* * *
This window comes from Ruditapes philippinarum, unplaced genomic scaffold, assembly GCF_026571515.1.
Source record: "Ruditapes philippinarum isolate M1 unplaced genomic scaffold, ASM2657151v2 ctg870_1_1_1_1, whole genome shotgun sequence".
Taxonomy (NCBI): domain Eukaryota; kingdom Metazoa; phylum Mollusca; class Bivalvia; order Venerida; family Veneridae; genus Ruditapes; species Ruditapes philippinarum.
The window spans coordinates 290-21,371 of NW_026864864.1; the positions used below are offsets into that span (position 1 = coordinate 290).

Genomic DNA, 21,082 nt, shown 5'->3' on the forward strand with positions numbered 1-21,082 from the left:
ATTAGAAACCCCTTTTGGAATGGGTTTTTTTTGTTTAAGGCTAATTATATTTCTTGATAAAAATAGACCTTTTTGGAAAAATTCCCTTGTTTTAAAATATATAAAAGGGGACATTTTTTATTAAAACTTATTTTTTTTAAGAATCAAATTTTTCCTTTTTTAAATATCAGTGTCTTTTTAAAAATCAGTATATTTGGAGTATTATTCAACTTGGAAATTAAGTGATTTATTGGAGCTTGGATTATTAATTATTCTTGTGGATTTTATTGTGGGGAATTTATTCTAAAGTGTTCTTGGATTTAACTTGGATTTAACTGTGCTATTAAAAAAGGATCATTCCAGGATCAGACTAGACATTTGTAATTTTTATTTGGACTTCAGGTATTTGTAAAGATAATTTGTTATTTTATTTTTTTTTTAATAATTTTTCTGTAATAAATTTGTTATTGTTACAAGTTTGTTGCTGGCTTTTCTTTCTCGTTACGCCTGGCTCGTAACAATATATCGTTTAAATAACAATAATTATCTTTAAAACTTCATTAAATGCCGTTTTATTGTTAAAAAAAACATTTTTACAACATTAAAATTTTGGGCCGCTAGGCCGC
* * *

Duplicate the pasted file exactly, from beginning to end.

This window comes from Ruditapes philippinarum, unplaced genomic scaffold, assembly GCF_026571515.1.
Source record: "Ruditapes philippinarum isolate M1 unplaced genomic scaffold, ASM2657151v2 ctg870_1_1_1_1, whole genome shotgun sequence".
Taxonomy (NCBI): domain Eukaryota; kingdom Metazoa; phylum Mollusca; class Bivalvia; order Venerida; family Veneridae; genus Ruditapes; species Ruditapes philippinarum.
The window spans coordinates 290-21,371 of NW_026864864.1; the positions used below are offsets into that span (position 1 = coordinate 290).

Genomic DNA, 21,082 nt, shown 5'->3' on the forward strand with positions numbered 1-21,082 from the left:
ATTAGAAACCCCTTTTGGAATGGGTTTTTTTTGTTTAAGGCTAATTATATTTCTTGATAAAAATAGACCTTTTTGGAAAAATTCCCTTGTTTTAAAATATATAAAAGGGGACATTTTTTATTAAAACTTATTTTTTTTAAGAATCAAATTTTTCCTTTTTTAAATATCAGTGTCTTTTTAAAAATCAGTATATTTGGAGTATTATTCAACTTGGAAATTAAGTGATTTATTGGAGCTTGGATTATTAATTATTCTTGTGGATTTTATTGTGGGGAATTTATTCTAAAGTGTTCTTGGATTTAACTTGGATTTAACTGTGCTATTAAAAAAGGATCATTCCAGGATCAGACTAGACATTTGTAATTTTTATTTGGACTTCAGGTATTTGTAAAGATAATTTGTTATTTTATTTTTTTTTTAATAATTTTTCTGTAATAAATTTGTTATTGTTACAAGTTTGTTGCTGGCTTTTCTTTCTCGTTACGCCTGGCTCGTAACAATATATCGTTTAAATAACAATAATTATCTTTAAAACTTCATTAAATGCCGTTTTATTGTTAAAAAAAACATTTTTACAACATTAAAATTTTGGGCCGCTAGGCCGC